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Where once consumers cooked most of their meals at home, they’re now buying just as many at cafes and restaurants. And while shoppers were once content to husk their own corn and slice their own apples, they now buy those foods — and thousands of others — pre-husked, pre-sliced and otherwise processed.
Economists say those trends, coupled with low commodity prices, caused farmers’ share of consumer food spending to fall 1.2 cents in 2016, reaching the lowest point, adjusted for inflation, since USDA began the measure in 1993. (It's the latest year for which data is available).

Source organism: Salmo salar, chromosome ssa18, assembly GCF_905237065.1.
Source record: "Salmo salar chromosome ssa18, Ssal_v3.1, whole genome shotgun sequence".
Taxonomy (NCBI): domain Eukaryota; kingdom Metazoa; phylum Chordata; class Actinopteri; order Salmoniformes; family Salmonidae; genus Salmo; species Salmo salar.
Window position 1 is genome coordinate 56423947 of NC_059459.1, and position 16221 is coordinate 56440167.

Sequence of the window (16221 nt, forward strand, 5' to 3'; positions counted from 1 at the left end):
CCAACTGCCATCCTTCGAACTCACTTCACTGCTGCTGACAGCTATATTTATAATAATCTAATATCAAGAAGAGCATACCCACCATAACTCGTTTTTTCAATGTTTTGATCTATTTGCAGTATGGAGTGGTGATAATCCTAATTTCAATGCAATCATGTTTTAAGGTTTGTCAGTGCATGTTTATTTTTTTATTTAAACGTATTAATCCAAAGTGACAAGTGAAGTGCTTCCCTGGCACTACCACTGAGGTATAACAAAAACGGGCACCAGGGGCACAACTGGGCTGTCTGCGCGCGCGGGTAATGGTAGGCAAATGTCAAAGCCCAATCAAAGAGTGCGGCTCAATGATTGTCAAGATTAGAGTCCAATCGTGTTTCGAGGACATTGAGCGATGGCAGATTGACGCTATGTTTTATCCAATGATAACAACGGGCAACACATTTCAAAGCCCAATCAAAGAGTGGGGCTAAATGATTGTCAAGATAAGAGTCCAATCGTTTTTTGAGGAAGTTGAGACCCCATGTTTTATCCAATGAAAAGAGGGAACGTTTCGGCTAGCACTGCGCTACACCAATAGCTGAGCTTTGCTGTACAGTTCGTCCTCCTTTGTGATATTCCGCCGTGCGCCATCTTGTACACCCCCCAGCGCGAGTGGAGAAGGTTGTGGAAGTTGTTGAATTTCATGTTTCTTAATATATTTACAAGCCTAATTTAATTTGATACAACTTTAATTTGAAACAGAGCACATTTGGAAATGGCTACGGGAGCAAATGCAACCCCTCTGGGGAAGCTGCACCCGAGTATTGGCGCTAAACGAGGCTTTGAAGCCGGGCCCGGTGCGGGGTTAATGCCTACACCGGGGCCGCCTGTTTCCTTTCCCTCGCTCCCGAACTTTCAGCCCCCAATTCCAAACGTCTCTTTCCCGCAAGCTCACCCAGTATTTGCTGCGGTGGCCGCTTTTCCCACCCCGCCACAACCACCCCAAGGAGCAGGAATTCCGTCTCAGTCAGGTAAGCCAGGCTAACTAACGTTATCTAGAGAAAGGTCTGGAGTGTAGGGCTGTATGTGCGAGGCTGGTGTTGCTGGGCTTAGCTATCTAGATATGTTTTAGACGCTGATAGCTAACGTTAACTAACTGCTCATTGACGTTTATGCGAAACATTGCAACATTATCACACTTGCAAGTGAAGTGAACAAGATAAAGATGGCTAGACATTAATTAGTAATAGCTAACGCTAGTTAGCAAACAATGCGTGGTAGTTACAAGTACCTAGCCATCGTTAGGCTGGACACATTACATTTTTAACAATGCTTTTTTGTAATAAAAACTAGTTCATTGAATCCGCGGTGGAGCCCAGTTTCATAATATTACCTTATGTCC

While falling share doesn’t hurt farmers, necessarily, it does expose the long-term, macro trends that shape the supply and cost of food.
“This measure basically asks, ‘what value was added at each stage of the process?'” said Patrick Canning, a senior economist at USDA. “Long-term, we definitely see the farm share trending down over several decades.”
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